Here’s what I mean! My word for this year is “illuminate.” I actually picked a similar word (“shine”) in 2013 – the difference in my intention is that shine was about personal achievement, whereas illuminate is that and much more. It’s about putting a spotlight on things in my life and examining them more fully (externally imposed narratives! relationships!), about learning more about particular topics (sewing! Iaido! Japanese!), and about bringing more beauty and color to my life. (Think Illuminated manuscripts!) And it’s about turning that light outward as well, and thinking about how I can be a beacon for others.

Obviously, with more strawberries! My incredible friend Puff drew this picture of me and it makes me so happy every time I look at it! ❤

I won’t go into every one of my goals here (and some of them are personal), but here are some that I look forward to illuminating in 2023!

  • Obviously, keep posting here every week! I learn SO much from doing these projects, and I hope you are also illuminated by them! ❤ This year I want to take on some bigger challenges including sewing a yukata and restoring my Victorian dress (more on this later in the month!).
  • Attend all my local Iaido seminars and at least one “away” seminar. Of course I love my time at my home dojo! However, getting different perspectives and becoming part of the wider Iaido community is a way that I can shine a light on my practice and improve it even more.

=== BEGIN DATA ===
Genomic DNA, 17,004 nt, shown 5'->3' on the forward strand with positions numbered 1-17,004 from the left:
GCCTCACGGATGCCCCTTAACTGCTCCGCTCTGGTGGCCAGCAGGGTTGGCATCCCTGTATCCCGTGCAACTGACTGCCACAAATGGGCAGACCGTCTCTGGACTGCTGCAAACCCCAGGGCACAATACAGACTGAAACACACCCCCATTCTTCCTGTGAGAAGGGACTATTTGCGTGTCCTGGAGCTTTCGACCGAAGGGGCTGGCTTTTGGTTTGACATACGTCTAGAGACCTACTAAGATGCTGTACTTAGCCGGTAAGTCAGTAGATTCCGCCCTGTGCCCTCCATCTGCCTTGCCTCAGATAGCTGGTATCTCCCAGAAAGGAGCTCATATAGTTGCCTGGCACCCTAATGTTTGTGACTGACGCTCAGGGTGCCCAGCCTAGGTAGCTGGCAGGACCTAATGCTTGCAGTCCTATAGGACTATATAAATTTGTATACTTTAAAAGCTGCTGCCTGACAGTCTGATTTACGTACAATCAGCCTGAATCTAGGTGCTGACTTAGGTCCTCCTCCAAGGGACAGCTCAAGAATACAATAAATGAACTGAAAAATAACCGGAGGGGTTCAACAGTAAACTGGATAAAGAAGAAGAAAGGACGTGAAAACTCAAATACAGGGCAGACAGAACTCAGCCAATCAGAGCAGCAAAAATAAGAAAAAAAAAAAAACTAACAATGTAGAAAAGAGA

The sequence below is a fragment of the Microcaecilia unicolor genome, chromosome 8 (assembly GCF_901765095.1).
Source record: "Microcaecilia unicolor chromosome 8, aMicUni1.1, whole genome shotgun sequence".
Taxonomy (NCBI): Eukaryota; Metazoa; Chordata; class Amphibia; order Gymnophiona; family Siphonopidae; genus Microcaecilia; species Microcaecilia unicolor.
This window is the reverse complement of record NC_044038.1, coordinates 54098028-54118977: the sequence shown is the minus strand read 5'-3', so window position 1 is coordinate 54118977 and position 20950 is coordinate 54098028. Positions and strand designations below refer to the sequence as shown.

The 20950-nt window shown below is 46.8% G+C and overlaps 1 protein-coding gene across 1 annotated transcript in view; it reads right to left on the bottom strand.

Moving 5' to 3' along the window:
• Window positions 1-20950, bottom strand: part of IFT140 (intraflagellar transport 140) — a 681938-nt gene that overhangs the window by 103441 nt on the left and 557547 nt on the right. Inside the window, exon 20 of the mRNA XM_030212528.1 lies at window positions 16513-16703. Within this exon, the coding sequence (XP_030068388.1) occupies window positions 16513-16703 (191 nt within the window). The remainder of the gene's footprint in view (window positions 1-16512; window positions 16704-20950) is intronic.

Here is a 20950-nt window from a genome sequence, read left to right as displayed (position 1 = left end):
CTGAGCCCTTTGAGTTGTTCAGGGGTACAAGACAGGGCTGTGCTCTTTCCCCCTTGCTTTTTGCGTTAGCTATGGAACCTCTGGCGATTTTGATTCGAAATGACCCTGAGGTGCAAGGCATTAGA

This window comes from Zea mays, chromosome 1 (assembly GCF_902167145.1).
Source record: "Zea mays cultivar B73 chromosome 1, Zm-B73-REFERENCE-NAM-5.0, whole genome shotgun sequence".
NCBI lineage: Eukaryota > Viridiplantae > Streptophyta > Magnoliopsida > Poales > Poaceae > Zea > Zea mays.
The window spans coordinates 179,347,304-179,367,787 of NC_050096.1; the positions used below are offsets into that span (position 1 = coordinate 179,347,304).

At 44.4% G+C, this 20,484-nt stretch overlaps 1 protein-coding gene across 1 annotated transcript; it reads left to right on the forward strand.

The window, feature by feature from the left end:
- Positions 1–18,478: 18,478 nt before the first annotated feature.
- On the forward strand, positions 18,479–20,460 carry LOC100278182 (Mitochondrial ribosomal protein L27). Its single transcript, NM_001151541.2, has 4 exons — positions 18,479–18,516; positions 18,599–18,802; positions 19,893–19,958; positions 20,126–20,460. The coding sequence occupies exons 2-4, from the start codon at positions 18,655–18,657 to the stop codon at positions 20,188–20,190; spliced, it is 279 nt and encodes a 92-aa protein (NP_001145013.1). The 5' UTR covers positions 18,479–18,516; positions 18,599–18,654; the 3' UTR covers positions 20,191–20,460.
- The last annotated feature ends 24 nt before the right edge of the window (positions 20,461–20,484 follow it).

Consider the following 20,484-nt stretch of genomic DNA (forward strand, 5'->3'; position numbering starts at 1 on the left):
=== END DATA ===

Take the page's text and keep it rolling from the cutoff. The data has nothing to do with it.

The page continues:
• Take the Japanese Language Proficiency Test (N4) at the end of the year. I passed the N5 a few years ago, and I’d really like to push myself to learn more grammar and improve my listening and speaking skills. As you can see, learning/becoming illuminated is a huge theme for me. 🙂
  • Dress in a way that makes my heart sing at least once a week. It brings light into the world – not to mention my life – to dress fabulously! It’s very easy to fall into the habit of wearing athleisure all day because it’s easier to do care tasks/exercise in, but I’m so much happier when I dress up! And it’s easy to see how happy it makes other people too – I always get stopped when I’m out and about by smiling people who are delighted to see something gorgeous and different. ❤
VNV Nation is still one of my favorite bands of all time. I’ve seen them at least seven times in concert! ❤

I really hope I can illuminate both my life, and the lives of all of you in 2023! If you want to pick a word for yourself for the year, I’d love to hear about it in the comments. And if you enjoyed reading this please subscribe below to get a notification each week about my latest post — I look forward to seeing you next week here on Mukashi no Sewing! ❤

Subscribe so you never miss a post! New adventures in history and sewing every Tuesday.

Obiage: The Reveal

Project 14, part 2 – Please Pay Me in Obiage (Part 1 here)

Tag yourself! I’m girl in the center in purple looking like I have other things to do. 😀 (Picture taken around 100 years ago.)